Let It Slide

Maine’s Camden Toboggan Company builds wooden sleds for the annual National Toboggan Championship.


The 8-foot toboggan (left) is for teams of two to three people, while the 10-foot toboggan (right) can give up to four sledders the ride of their lives. (Photograph by Pat Piasecki)

Every February, way up in Maine where the Camden mountains meet Penobscot Bay, some 8,000 revelers come from as far away as Florida to barrel down the Camden Snow Bowl’s 400-foot-long snow-covered chute during the United States National Toboggan Championships. And when they arrive in their warmest winter gear via buses, planes, trains, and caravans, many of them stop at a modest workshop—simply known as Camden Toboggan Company—to pick up a freshly handcrafted wooden sled.

It was 21 years ago that David Nazaroff set out to build these toboggans for the two-day event at the suggestion of a friend. Although Nazaroff, the owner of a general contracting company, was a former winter-mountaineering instructor for Outward Bound, he’d never built anything like a sled, and wasn’t sure how to create its signature curved front. “But before we even made [the prototypes] the phones started to ring,” he says. “So we figured it out.” By Christmas, he and his team had produced four toboggans for a local couple’s sons.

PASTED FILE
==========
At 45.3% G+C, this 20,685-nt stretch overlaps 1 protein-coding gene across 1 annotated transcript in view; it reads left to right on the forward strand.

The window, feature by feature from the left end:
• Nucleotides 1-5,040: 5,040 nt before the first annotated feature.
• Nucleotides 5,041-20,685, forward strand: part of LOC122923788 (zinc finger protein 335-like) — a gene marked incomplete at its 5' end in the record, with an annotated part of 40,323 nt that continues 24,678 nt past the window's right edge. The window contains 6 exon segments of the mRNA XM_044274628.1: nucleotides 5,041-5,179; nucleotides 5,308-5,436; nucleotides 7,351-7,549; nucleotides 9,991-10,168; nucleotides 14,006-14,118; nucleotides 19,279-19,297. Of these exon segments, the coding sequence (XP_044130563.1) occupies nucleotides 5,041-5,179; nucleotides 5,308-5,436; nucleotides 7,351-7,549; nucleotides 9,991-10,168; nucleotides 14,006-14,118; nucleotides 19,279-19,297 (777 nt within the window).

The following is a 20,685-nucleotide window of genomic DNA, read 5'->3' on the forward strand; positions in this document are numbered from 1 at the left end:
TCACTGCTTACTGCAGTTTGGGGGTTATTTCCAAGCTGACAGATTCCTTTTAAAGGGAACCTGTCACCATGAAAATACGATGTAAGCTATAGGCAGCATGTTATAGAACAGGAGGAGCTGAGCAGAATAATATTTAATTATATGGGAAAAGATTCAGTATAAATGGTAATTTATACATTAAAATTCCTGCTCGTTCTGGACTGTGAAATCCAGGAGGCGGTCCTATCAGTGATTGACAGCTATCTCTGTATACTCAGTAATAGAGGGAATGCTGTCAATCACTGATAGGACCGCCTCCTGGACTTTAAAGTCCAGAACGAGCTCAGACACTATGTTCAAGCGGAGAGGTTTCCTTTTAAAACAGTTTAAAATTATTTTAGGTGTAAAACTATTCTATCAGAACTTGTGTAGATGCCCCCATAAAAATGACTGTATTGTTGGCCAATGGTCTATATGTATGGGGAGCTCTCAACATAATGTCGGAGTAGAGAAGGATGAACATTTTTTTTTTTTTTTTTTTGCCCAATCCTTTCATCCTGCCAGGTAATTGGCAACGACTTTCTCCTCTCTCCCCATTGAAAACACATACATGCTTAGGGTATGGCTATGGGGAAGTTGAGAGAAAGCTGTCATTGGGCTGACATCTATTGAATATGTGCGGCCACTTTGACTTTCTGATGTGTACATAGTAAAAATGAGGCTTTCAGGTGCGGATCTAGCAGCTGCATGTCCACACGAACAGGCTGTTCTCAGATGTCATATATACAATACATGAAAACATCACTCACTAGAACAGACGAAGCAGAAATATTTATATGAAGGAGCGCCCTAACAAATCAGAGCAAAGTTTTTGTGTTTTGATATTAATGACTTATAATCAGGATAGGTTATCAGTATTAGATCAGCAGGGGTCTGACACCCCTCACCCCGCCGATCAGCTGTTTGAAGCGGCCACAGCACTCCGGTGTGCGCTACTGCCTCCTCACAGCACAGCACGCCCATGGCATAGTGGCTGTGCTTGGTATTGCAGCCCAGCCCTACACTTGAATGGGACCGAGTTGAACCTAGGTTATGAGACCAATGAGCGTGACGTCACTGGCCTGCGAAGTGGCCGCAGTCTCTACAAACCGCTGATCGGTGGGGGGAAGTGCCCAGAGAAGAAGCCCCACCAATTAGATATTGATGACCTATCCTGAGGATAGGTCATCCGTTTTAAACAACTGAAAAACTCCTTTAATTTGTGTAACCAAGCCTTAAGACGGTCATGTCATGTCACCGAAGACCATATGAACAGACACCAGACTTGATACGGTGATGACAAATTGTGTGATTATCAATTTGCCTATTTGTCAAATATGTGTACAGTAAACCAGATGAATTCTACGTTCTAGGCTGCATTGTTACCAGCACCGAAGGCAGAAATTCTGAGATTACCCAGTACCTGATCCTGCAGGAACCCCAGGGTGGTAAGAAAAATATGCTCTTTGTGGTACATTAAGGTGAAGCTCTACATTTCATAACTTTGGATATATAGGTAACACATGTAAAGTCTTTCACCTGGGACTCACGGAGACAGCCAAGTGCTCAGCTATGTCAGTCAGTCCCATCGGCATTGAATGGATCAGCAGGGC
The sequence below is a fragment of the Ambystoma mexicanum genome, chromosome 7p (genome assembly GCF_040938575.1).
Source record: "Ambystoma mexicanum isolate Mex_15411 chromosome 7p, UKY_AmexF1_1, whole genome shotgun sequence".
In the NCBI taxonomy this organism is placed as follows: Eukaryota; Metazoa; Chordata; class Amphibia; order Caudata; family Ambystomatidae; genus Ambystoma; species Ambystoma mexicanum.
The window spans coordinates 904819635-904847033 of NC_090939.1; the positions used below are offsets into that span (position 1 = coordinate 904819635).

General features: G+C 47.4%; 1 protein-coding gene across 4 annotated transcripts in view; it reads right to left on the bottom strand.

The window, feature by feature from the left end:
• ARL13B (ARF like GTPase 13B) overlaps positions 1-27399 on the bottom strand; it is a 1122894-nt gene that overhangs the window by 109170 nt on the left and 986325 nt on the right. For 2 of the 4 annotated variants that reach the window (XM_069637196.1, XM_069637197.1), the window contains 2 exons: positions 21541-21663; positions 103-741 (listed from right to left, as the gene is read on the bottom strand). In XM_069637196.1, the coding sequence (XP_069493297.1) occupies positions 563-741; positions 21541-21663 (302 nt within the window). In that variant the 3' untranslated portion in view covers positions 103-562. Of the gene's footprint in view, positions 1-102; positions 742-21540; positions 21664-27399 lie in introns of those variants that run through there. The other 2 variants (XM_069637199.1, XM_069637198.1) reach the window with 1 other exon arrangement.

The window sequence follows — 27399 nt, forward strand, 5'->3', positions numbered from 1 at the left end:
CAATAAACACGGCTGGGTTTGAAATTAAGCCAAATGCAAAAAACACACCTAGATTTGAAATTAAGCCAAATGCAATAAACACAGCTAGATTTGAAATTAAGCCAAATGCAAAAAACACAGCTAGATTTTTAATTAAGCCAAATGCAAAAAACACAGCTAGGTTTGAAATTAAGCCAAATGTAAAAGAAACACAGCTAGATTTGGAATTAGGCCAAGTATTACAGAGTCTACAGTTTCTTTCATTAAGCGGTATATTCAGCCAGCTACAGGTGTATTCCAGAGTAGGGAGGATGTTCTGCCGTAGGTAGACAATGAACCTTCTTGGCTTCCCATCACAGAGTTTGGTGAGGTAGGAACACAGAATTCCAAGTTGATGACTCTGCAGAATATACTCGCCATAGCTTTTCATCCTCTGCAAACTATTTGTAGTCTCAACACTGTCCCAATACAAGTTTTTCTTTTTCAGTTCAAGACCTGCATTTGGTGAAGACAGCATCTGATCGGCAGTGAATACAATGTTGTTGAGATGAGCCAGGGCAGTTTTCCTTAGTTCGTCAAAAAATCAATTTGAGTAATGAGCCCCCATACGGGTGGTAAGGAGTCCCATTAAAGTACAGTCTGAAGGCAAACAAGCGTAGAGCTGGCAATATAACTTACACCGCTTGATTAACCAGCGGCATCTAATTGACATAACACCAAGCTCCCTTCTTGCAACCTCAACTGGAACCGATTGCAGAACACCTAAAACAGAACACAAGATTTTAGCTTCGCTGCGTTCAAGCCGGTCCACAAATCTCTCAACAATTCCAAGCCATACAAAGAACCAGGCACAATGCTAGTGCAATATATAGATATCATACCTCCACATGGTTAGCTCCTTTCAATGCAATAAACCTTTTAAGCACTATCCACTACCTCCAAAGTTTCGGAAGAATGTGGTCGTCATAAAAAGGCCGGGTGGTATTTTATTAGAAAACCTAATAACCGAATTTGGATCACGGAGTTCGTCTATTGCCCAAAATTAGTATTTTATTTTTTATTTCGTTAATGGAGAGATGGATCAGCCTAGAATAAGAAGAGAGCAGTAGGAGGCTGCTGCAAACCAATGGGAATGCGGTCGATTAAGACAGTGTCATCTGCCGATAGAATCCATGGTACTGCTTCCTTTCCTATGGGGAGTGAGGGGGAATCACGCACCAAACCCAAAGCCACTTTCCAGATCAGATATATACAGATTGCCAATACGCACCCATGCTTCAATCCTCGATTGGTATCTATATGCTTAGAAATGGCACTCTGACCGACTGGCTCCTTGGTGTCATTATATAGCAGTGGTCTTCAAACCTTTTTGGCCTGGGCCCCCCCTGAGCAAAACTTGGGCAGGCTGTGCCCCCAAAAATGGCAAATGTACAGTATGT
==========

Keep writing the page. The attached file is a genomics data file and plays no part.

Over the course of the next year, Nazaroff perfected his technique, ultimately selling close to 50 sleds by the time the next competition rolled around. “In Maine, in the winter,” he says, “there’s not a heck of a lot that goes on. But this event attracts people from all over.”

These days, Nazaroff and his chief toboggan maker, David Reed, buy native white ash from local loggers, then send the pieces to a nearby mill, where they are cut into thin planks. Back in the Camden workshop, they use sanding and edging machines to ensure the planks are smooth and uniform. “Once that’s done, we put ’em in the steamer and try to bend them,” Nazaroff says, referring to his custom-built 6-foot-long cedar “steam box” that hangs from the shop’s ceiling. After about 10 minutes in the warm, humid air, the planks are soft enough to bend around the wooden form, giving the toboggan its signature J shape. When the pieces are cool and dry, they’re ready for assembly.

For years, Nazaroff and his construction workers entered the competition themselves with lighthearted team names like “Ash Men” and “Piece of Ash,” once coming in third or fourth place—Nazaroff can’t quite recall. For him, like most participants, winning really isn’t the point: It’s simply about the joy of flying down a mountain at full throttle.

There are, however, a few tricks competitors can employ should they wish to increase their chances of a victory. “People often ask me, ‘What’s the secret to a fast toboggan?’” Nazaroff says. “Frankly, I think it’s the number of coats of urethane. But I like to tell them to put wax on it— bowling-alley wax. It’s not high-tech, but if you put it on a wooden floor, you’ll slide across it in your socks pretty fast.”


Photographs by Pat Piasecki

Clockwise from top left, planks are tied off with string to keep them curved; Nazaroff uses vibrant twine for the toboggan’s tow rope; each toboggan is stamped and numbered.


Photograph by Pat Piasecki

The sleds, which retail for around $350 each, are made with native white ash from local loggers and rope from SeaSide, in Warren, Maine.


Photograph by Pat Piasecki

Toboggan-maker David Reed fits planks together seamlessly.